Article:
A state tax lien is the government’s legal claim against your property when you don’t pay your tax debt in full. Your property includes real estate, personal property and other financial assets. When a lien is issued by us, it gets recorded in the county records where you live. We issue liens after the following:
- Your assessed tax liability remains unpaid;
- We've sent a bill explaining how much you owe (Notice and Demand for Payment).
How to avoid a lien
Avoid a tax lien by paying your taxes in full and on time. If you can't file or pay on time, don't ignore the letters you get from us. Payment options are available. But, entering into a payment plan won't stop a lien from recording in county records.
How to get a lien released
Paying your debt in full is the best option to get a lien released. We'll send a lien release to the county where recorded within 30 days of your full payment.
When it's in the best interest for the state and the taxpayer, there may be other options to release a lien. Contact our Collections Department if you're going through a property sale, a refinance, or a loan modification.
Release of specific property
This release removes a lien from a specific piece of property, but the lien continues to remain on all other property. You must be in the process of selling a home or purchasing a home through a foreclosure to qualify.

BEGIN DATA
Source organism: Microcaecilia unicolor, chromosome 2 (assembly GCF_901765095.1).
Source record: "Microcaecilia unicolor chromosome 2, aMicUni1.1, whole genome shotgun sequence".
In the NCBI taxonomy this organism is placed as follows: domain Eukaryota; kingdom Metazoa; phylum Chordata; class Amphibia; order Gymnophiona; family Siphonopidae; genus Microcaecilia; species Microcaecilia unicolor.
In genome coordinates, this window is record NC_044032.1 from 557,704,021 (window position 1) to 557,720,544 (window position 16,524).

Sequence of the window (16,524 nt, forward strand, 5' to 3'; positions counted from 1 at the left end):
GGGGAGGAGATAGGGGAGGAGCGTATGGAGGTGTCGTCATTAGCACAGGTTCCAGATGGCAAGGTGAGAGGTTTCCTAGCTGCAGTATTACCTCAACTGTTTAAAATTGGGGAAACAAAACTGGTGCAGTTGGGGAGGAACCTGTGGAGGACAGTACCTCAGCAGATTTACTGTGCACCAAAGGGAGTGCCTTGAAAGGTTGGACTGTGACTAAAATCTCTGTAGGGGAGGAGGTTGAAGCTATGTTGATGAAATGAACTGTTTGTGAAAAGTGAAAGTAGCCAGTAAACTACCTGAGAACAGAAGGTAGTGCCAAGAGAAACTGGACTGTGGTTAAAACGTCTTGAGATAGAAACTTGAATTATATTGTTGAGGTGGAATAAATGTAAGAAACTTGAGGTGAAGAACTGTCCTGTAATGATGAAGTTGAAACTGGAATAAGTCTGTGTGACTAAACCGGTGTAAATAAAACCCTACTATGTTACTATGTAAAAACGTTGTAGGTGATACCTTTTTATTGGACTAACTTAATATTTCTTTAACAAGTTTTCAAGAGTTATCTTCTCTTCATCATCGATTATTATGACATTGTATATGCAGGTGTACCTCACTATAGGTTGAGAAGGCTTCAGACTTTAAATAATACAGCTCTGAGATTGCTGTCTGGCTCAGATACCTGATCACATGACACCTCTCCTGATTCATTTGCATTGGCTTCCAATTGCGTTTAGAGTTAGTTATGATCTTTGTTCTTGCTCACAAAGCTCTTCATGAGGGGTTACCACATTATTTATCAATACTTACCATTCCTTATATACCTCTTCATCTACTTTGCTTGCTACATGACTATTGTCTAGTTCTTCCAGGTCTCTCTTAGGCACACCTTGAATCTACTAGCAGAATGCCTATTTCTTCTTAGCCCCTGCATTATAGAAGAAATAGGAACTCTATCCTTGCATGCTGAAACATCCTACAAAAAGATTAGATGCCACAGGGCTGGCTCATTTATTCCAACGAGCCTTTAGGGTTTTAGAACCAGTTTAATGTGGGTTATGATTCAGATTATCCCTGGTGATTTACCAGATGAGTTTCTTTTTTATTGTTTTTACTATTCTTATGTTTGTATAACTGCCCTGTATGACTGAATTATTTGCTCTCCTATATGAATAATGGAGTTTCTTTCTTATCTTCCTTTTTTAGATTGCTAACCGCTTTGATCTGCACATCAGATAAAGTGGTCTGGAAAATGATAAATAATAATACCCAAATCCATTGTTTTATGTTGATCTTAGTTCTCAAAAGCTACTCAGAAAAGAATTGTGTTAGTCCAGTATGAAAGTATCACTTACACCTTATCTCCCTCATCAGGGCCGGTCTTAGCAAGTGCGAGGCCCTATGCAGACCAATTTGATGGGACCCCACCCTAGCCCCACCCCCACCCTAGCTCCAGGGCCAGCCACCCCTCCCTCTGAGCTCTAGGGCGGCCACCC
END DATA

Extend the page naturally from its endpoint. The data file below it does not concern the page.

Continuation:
A “Subordination" allows other creditors to move ahead of us on the title report. It doesn’t remove the lien, but it may make it easier to get a loan or mortgage refinanced or modified.
How a lien affects you
- Assets — liens attach to all current and future assets acquired during the duration of the lien.
- Credit — if a credit bureau reports the lien on your credit report, it may limit your ability to get credit, including federal student aid programs.
- Bankruptcy —your tax debt and lien may continue after bankruptcy.
How a lien gets on a credit report
Credit bureaus get county lien records and place the information onto the credit report. We don’t have the authority to alter your credit report, and can’t remove a lien for you.
Lien vs. garnishment
A lien establishes our ability to issue a garnishment if you don’t pay or enter into a payment plan. A garnishment takes physical property to pay the tax debt. If you don’t pay or make arrangements, we can garnish or seize and sell the real or personal property that you own or have an interest in now or in the future.